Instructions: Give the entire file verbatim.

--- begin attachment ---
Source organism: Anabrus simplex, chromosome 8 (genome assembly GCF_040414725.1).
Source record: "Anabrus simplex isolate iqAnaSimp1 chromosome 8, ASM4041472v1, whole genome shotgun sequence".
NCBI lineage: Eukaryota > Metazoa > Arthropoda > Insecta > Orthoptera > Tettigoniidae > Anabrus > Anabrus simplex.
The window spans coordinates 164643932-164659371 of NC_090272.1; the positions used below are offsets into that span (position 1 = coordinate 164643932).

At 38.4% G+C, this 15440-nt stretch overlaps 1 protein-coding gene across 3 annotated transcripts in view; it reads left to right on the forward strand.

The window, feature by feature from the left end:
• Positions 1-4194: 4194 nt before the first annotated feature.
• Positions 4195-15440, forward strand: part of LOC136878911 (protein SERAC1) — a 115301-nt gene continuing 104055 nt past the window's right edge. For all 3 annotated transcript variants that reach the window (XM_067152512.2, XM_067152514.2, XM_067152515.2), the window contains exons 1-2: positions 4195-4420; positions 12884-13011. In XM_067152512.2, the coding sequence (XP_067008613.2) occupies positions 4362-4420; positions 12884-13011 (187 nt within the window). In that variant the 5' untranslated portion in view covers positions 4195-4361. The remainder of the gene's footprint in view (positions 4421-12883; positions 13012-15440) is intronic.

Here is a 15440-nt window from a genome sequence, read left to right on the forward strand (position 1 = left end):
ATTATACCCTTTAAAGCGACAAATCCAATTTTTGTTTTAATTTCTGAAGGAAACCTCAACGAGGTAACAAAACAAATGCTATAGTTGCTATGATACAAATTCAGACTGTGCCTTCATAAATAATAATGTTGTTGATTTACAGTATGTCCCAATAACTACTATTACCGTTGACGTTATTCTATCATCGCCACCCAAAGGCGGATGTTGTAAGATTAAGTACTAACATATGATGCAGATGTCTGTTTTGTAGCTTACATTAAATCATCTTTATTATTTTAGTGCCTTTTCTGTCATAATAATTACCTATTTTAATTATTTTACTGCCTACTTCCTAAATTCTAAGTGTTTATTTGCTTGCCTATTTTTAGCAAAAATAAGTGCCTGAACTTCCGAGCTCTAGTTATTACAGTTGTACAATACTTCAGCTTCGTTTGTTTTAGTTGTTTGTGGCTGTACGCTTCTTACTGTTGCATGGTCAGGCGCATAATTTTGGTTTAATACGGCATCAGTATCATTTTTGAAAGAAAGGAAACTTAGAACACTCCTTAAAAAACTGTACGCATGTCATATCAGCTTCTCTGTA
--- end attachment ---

Source organism: Anabrus simplex, chromosome 8 (genome assembly GCF_040414725.1).
Source record: "Anabrus simplex isolate iqAnaSimp1 chromosome 8, ASM4041472v1, whole genome shotgun sequence".
NCBI lineage: Eukaryota > Metazoa > Arthropoda > Insecta > Orthoptera > Tettigoniidae > Anabrus > Anabrus simplex.
The window spans coordinates 164643932-164659371 of NC_090272.1; the positions used below are offsets into that span (position 1 = coordinate 164643932).

At 38.4% G+C, this 15440-nt stretch overlaps 1 protein-coding gene across 3 annotated transcripts in view; it reads left to right on the forward strand.

The window, feature by feature from the left end:
• Positions 1-4194: 4194 nt before the first annotated feature.
• Positions 4195-15440, forward strand: part of LOC136878911 (protein SERAC1) — a 115301-nt gene continuing 104055 nt past the window's right edge. For all 3 annotated transcript variants that reach the window (XM_067152512.2, XM_067152514.2, XM_067152515.2), the window contains exons 1-2: positions 4195-4420; positions 12884-13011. In XM_067152512.2, the coding sequence (XP_067008613.2) occupies positions 4362-4420; positions 12884-13011 (187 nt within the window). In that variant the 5' untranslated portion in view covers positions 4195-4361. The remainder of the gene's footprint in view (positions 4421-12883; positions 13012-15440) is intronic.

Here is a 15440-nt window from a genome sequence, read left to right on the forward strand (position 1 = left end):
ATTATACCCTTTAAAGCGACAAATCCAATTTTTGTTTTAATTTCTGAAGGAAACCTCAACGAGGTAACAAAACAAATGCTATAGTTGCTATGATACAAATTCAGACTGTGCCTTCATAAATAATAATGTTGTTGATTTACAGTATGTCCCAATAACTACTATTACCGTTGACGTTATTCTATCATCGCCACCCAAAGGCGGATGTTGTAAGATTAAGTACTAACATATGATGCAGATGTCTGTTTTGTAGCTTACATTAAATCATCTTTATTATTTTAGTGCCTTTTCTGTCATAATAATTACCTATTTTAATTATTTTACTGCCTACTTCCTAAATTCTAAGTGTTTATTTGCTTGCCTATTTTTAGCAAAAATAAGTGCCTGAACTTCCGAGCTCTAGTTATTACAGTTGTACAATACTTCAGCTTCGTTTGTTTTAGTTGTTTGTGGCTGTACGCTTCTTACTGTTGCATGGTCAGGCGCATAATTTTGGTTTAATACGGCATCAGTATCATTTTTGAAAGAAAGGAAACTTAGAACACTCCTTAAAAAACTGTACGCATGTCATATCAGCTTCTCTGTA